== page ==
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Coalition Partner Chides Kohl Party on Soviet Ties, Terrorism

November 23, 1986|WILLIAM TUOHY | Times Staff Writer

BONN — Leaders of the Free Democratic Party, the minority partner in the ruling government coalition, criticized Chancellor Helmut Kohl for what they called his recent mishandling of relations with the Soviet Union. They also differed sharply with government-proposed anti-terrorism legislation.

Foreign Minister Hans-Dietrich Genscher, a leading member of the Free Democrats, said at the party's pre-election conference in Mainz that he was worried about the chill that has set in recently between Bonn and Moscow.

Genscher said the freeze was the result of Chancellor Helmut Kohl's intemperate remarks to Newsweek magazine comparing Soviet leader Mikhail S. Gorbachev to Nazi propaganda chief Josef Goebbels.

He pointed out that Moscow had called off four high-level ministerial exchanges with Bonn in the past two weeks and declared:

"I do not take these cancellations lightly. None of us should. Just as in the past, the situation in Europe today is in large part determined by German-Soviet relations."

Kohl has disassociated himself from the remarks but has not apologized to Gorbachev.

In recent statements, Christian Democratic leaders have portrayed the Soviet cancellations as a bald attempt by Moscow to interfere in the West German national elections, which will be held Jan. 25.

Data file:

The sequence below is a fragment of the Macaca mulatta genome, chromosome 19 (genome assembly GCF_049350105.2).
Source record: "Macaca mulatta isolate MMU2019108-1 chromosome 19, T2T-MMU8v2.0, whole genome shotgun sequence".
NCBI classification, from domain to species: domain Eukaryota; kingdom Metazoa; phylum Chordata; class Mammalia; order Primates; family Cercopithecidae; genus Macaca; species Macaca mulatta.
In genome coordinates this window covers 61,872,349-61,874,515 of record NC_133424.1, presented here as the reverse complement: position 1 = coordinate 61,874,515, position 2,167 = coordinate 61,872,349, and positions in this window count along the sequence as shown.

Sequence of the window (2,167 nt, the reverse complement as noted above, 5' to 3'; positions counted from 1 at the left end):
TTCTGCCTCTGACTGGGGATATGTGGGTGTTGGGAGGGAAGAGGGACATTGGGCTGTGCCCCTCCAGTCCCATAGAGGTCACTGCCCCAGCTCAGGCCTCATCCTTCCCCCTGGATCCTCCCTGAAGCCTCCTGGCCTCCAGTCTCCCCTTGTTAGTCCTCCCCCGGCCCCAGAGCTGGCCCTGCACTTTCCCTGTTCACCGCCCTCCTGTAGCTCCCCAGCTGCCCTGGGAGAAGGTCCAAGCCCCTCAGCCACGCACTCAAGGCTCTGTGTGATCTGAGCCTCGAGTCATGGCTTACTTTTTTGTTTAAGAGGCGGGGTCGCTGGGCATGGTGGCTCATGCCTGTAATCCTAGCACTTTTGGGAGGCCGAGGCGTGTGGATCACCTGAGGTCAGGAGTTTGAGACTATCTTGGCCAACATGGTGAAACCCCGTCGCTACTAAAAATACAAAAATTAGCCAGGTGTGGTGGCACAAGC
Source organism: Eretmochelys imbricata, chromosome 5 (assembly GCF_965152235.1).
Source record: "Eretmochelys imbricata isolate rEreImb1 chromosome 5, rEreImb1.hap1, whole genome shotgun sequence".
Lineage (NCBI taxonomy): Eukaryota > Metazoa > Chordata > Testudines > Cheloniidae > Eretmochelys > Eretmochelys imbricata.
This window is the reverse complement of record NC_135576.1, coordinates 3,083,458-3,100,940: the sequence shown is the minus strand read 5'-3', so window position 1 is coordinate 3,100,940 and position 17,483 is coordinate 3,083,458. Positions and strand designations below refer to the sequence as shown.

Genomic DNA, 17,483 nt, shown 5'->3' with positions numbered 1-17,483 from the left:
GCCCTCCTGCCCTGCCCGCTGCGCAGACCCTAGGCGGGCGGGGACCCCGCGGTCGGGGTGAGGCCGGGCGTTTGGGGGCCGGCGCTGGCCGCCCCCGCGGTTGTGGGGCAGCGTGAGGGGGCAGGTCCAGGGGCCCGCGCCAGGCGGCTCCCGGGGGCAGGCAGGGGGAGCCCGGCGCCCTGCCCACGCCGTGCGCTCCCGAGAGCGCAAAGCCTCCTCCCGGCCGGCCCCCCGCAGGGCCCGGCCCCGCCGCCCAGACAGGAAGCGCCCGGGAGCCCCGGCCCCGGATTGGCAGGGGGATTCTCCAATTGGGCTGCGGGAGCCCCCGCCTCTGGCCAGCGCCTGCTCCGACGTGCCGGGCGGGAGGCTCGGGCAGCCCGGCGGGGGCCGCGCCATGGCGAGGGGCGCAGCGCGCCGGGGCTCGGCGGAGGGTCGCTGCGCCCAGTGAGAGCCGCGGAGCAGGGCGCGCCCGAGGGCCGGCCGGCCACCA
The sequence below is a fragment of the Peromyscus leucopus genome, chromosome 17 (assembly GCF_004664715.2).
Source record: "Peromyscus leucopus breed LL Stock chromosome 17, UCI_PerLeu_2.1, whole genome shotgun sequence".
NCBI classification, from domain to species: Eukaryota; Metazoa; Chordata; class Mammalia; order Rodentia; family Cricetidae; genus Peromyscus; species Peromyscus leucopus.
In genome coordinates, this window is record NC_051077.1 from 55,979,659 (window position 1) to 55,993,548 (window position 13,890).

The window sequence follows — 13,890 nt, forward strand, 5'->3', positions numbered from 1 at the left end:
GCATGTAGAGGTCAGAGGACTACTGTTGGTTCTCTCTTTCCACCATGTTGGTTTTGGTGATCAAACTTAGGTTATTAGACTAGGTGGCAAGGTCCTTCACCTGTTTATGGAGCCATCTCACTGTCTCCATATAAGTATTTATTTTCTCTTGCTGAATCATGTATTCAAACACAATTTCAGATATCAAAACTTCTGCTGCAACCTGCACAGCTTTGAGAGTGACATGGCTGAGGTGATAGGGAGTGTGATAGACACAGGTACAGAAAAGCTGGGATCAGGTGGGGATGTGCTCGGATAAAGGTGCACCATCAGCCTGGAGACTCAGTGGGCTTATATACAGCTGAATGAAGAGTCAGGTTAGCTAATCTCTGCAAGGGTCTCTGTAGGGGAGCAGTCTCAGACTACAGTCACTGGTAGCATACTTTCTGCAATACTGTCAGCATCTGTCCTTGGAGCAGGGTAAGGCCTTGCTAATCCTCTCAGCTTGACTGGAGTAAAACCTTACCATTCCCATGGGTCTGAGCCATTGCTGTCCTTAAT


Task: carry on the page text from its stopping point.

Kohl Takes Hard Line

In Munich on Saturday, Kohl continued to take a hard line against the Soviets, declaring to a meeting of the Christian Social Union, the Christian Democrats' sister party in Bavaria, that while he wanted reasonable relations with the Kremlin, it is a "totalitarian party" fighting an ideological battle with the West.

"They do not want war in Europe," Kohl said of the Soviet leaders, "but they want to breed fear and anxiety and nurture feelings of submission."

At the Free Democrats' meeting, the party also rejected a law proposed by the government that would grant immunity to anyone--even murderers--informing on terrorist activities in West Germany.

Instead, the party adopted a compromise bill that would give terrorists reduced penalties if they agreed to testify for the prosecution.

This compromise, which government hard-liners viewed as a sharp setback to their anti-terrorism campaign, is expected to be rejected by the Kohl administration.

Interior Minister Friedrich Zimmermann said the government would prefer to dump the bill entirely rather than weakening it, and he accused the Free Democrats of "deserting the camp" in the fight against terrorism.

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